While all this madness continues, the DA puts more pressure on Pelari to find incriminating evidence on her partner. Instead, Pelari discovers Juanez's hidden heart condition, and — as a result — his alibi for the murder of Galvan.

So, Mauro killed Gloriana, and Juanez is innocent. Case closed, right? Ha.

In Intuition, no case is ever really closed

Just after Juanez and Pelari finish, erm, consummating their partnership in celebration of the big win, Juanez gets a call from his doctor. He realizes that Pelari has been investigating him, which is kind of a bad look. Meanwhile, Mauro has broken out of the mental health ward where he was being held and is now stalking Minerva. She kills Mauro — presumably in self-defense, though we never get to see what exactly transpired between the two of them.

Juanez decides to reopen the Gloriana case because, you know, intuition. He interrogates Minerva, accuses her of murder, and confronts her with the inconsistencies in her story that she dropped way back in act 1. Minerva breaks.

We flashback to the night of Gloriana's murder. She and Minerva got into a huge fight because Gloriana was super drunk. If you'll remember, Gloriana was kind of unpleasant in life. She said some pretty untoward things to Minerva, and Minerva had the totally symmetrical response of killing her in her sleep. Mauro is still dead, by the way. Poor, wrongfully accused Mauro.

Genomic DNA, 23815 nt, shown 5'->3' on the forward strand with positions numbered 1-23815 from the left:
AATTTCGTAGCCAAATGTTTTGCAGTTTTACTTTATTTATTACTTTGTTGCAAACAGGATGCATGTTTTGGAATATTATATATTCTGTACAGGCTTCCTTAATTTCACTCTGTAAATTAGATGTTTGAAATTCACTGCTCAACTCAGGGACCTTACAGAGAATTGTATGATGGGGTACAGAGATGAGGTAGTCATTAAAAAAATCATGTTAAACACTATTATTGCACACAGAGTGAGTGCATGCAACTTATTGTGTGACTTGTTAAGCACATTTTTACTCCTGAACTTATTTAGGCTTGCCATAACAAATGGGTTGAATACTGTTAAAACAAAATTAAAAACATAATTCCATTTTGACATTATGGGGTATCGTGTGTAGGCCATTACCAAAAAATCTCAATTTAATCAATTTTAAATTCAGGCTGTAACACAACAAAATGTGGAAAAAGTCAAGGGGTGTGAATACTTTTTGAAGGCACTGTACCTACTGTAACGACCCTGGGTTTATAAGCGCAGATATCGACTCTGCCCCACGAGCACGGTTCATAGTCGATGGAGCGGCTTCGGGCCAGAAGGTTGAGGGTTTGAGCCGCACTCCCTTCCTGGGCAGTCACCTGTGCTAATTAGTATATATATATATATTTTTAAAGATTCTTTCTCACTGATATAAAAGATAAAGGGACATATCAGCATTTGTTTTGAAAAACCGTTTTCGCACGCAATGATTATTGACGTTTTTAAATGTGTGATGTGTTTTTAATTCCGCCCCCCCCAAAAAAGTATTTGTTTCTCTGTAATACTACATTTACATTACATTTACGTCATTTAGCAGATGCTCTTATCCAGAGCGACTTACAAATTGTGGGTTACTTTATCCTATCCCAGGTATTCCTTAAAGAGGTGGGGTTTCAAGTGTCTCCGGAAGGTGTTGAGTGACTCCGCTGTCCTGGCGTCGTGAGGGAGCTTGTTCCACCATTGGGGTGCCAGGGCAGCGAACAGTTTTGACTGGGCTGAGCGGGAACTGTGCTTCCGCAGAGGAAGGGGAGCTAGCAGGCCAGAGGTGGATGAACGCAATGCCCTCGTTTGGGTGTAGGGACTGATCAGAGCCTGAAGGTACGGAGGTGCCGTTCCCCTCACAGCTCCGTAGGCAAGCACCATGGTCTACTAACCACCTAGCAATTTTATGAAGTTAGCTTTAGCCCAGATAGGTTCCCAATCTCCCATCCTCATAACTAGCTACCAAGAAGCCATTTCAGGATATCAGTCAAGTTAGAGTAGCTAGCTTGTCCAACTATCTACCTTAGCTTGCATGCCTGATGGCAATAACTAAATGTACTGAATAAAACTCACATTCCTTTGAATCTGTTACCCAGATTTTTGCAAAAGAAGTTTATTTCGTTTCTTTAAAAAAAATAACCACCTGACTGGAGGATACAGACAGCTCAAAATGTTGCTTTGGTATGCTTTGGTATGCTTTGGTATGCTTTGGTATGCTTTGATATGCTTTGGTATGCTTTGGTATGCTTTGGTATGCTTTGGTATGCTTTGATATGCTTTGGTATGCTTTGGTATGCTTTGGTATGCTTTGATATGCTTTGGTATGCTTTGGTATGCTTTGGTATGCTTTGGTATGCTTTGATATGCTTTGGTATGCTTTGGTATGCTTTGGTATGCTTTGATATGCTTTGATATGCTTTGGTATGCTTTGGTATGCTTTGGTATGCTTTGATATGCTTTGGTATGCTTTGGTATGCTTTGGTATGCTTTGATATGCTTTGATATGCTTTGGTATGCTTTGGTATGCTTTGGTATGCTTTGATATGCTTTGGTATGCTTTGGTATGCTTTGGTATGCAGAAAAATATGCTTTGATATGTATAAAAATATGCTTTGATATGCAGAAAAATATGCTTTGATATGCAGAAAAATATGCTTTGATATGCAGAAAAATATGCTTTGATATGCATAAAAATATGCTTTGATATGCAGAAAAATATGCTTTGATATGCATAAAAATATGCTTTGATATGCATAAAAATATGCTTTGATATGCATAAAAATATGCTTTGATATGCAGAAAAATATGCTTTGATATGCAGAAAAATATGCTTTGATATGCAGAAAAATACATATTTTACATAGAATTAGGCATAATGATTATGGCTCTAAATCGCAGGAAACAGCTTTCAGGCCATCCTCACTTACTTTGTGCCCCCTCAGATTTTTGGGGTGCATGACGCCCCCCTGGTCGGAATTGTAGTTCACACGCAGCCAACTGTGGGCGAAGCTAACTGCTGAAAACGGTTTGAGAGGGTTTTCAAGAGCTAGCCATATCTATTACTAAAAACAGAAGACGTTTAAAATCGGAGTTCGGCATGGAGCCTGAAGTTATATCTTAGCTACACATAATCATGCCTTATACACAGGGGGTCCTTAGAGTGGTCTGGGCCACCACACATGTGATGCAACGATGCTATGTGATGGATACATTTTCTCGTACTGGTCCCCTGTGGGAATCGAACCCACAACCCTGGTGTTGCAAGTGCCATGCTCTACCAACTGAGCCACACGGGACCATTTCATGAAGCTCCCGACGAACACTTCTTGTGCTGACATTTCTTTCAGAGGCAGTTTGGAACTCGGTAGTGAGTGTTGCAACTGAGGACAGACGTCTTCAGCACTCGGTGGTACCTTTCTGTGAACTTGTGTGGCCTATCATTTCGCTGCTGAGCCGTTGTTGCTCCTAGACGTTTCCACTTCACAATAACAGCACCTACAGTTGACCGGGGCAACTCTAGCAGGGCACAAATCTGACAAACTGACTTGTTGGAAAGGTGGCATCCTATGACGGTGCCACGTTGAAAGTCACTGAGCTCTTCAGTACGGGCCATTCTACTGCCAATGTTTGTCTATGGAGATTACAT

One last intuitive leap helps Pipa Pelari solve the case in Intuition

With about half an hour left in the movie at this point, we still have the matter of Galvan to resolve. To this end, we're introduced to Galvan's brother, Zorro, who's apparently the one bringing all the pressure to investigate Juanez. He's convinced that Juanez is responsible for his brother's shooting. Fed up with doing things the slow way, Zorro shows up at Juanez's house with a gun. Juanez tells Pelari to hide and listen — presumably, some kind of big reveal is imminent. The requisite shootout ensues. Juanez is shot, though he's wearing a vest. Pelari reveals herself and shoots Zorro before calling an ambulance to the scene.

Time passes. Pelari visits Juanez in the hospital, where she meets his mother-in-law — the mother of his deceased wife. Using her uncanny power of detective intuition (there it is again!), Pelari determines that this deus ex mother-in-law must be Galvan's actual killer. One final time, we flashback to the night of the crime.

The mother-in-law is, indeed, guilty. She killed Galvan, and Juanez helped her cover it up. While Pelari was getting the call that initiates the Gloriana case, Juanez was disposing of evidence, and that's why he was late to the crime scene in act 1.

If you're looking for a twisty-turny crime thriller to occupy a night, you could do worse than Intuition – though Netflix has plenty of options in this category, especially if you like your thrillers with a touch of sci-fi.